Caribbean Airlines is expected to send home a quarter of its employees across its regional and international network—some 450 workers in total.

The company made the disclosure in an official statement released today, in which it revealed losses of some TT$172.7m (US$25.7m) and a 75% decline in revenue, for the first quarter of 2021.

CAL says the retrenchment is necessary, in order to help the company survive in the short to medium term, notwithstanding current moves to reopen T&T’s borders and facilitate international travel, once more.

“After implementing several short-term measures to stabilize the airline, regrettably, the Company is now left with no choice but to undertake further solutions based on its existing needs,” the company’s release explains.  “Even with the pending re-opening of the borders of Trinidad and Tobago, travel demand is not expected to be the same as pre-COVID and current passenger demand is not going to recover sufficiently to support the existing company structure.”

“In order to survive in the short to medium term, the company has to decrease the aircraft fleet to match reduced passenger demand among other initiatives. The decrease in the aircraft fleet will result in surplus labour. Surplus labour is the reason for the proposed retrenchment exercise,” the company says.

CAL will be meeting with its employees and other stakeholders to discuss the best way to carry out the downsizing exercise and says arrangements have been made to provide assistance to employees via its Employee Assistance Programme (EAP). 

“The Company takes its duty of care seriously and has ensured that support is in place for persons needing assistance,” CAL says noting that these will not be temporary layoffs, but a termination of surplus labour.

“In terms of employees, the airline has determined that 25 per cent of its workforce or about 450 positions throughout its network is surplus to its current needs,” the company says. 

It adds: “A retrenchment is a termination of employment for reason of redundancy, that is surplus labour, while a temporary lay-off is a temporary suspension of the employment contract, but without termination of employment.”

According to CAL, its current flights and cargo operations would not be affected by the changes.

“These measures will not affect flights, cargo operations or the quality of service, safety and customer care that customers expect,” the company assures.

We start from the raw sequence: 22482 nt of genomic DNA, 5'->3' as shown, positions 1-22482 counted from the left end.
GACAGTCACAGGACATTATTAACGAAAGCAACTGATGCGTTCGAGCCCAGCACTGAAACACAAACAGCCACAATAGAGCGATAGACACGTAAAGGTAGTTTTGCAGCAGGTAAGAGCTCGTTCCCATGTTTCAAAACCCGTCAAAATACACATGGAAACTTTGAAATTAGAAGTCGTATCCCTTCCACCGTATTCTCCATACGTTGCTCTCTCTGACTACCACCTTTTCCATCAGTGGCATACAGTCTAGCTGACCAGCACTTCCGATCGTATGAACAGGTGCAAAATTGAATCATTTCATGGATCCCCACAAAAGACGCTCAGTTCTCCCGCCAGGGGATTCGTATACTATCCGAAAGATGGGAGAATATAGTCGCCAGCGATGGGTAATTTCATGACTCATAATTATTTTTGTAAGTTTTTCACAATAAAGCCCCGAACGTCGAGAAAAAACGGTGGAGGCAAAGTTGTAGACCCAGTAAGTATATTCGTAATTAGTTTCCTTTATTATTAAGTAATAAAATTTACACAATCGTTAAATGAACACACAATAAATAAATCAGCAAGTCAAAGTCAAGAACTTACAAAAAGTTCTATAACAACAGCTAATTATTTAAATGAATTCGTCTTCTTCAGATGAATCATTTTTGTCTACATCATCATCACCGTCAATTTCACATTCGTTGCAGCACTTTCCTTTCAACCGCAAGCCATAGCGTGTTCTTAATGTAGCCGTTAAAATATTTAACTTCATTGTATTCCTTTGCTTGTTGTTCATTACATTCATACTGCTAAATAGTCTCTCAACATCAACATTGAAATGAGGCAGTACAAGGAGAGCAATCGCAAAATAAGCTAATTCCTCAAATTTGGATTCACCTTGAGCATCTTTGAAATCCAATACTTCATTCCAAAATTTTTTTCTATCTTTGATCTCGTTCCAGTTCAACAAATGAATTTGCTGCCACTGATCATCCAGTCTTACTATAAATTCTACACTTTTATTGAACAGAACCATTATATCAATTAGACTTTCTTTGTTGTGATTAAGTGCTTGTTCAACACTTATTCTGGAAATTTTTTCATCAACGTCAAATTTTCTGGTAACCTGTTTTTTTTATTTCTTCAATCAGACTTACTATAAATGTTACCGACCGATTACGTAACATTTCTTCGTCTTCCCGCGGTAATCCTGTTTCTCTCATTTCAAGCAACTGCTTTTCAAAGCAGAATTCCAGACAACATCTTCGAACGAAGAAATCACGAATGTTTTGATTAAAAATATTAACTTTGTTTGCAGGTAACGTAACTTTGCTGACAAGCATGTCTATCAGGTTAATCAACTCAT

The following is the full text of the statement released by CAL, today:


Port of Spain, Trinidad & Tobago, June 21, 2021. Caribbean Airlines today announced its unaudited financial results for the first quarter of 2021, recording a loss of TT$172.7m (US$25.7m) and a 75% decline in revenue, compared to the same period in 2020.

The losses follow a similar downturn in 2020, which saw an operating loss of TT$738m (US$109.2m) compared to operating profits for 2018 and 2019. Since the beginning of the COVID-19 pandemic and the suspension of operations at its base in Trinidad and Tobago, the airline has seen passenger numbers plummet, and flight numbers reduced to less than 10% of normal operations.

Despite this, the airline continued to offer services on many of its routes and provided invaluable repatriation flights for Caribbean citizens. Given the financial impact of the pandemic, Caribbean Airlines proactively reduced costs, and Q1 2021 expenses are down 52% compared to the same period in 2020. Further, the airline was kept afloat through a government guaranteed loan and a cash injection by the Government of Trinidad and Tobago totalling US$100 million.

The announcement that the borders of Trinidad and Tobago may soon reopen is welcome news, but all forecasts suggest that the recommencement of travel will not be in the same volumes as they were pre-COVID. Therefore, until air travel regains its pre-COVID momentum the airline will need to adjust its operations to cater for a reduced scale of demand after the opening of the borders. Put simply, passenger demand in the short to medium term is not going to recover sufficiently to support the existing company structure after the reopening of the borders.

As a consequence, Caribbean Airlines is required to take further steps to ensure it has a sustainable business model for 2021 and beyond. These steps include major cost reductions in all areas of the airline’s operations, specifically its human resource complement, its fleet and other assets, and its route network.

As part of the streamlining strategy, the number of jets in the fleet will be reduced, for the time being, over the course of 2021. Its route network will also be adjusted to reflect the changing market.

In terms of employees, the airline has determined that 25% of its workforce or about 450 positions throughout its network is surplus to its current needs. The Company will embark on consultation with the employees and other stakeholders, with respect to treating with this surplus labour situation.

Caribbean Airlines passenger and cargo services continue to operate, with all the latest flight details available on The airline thanks its valued customers for their continued support.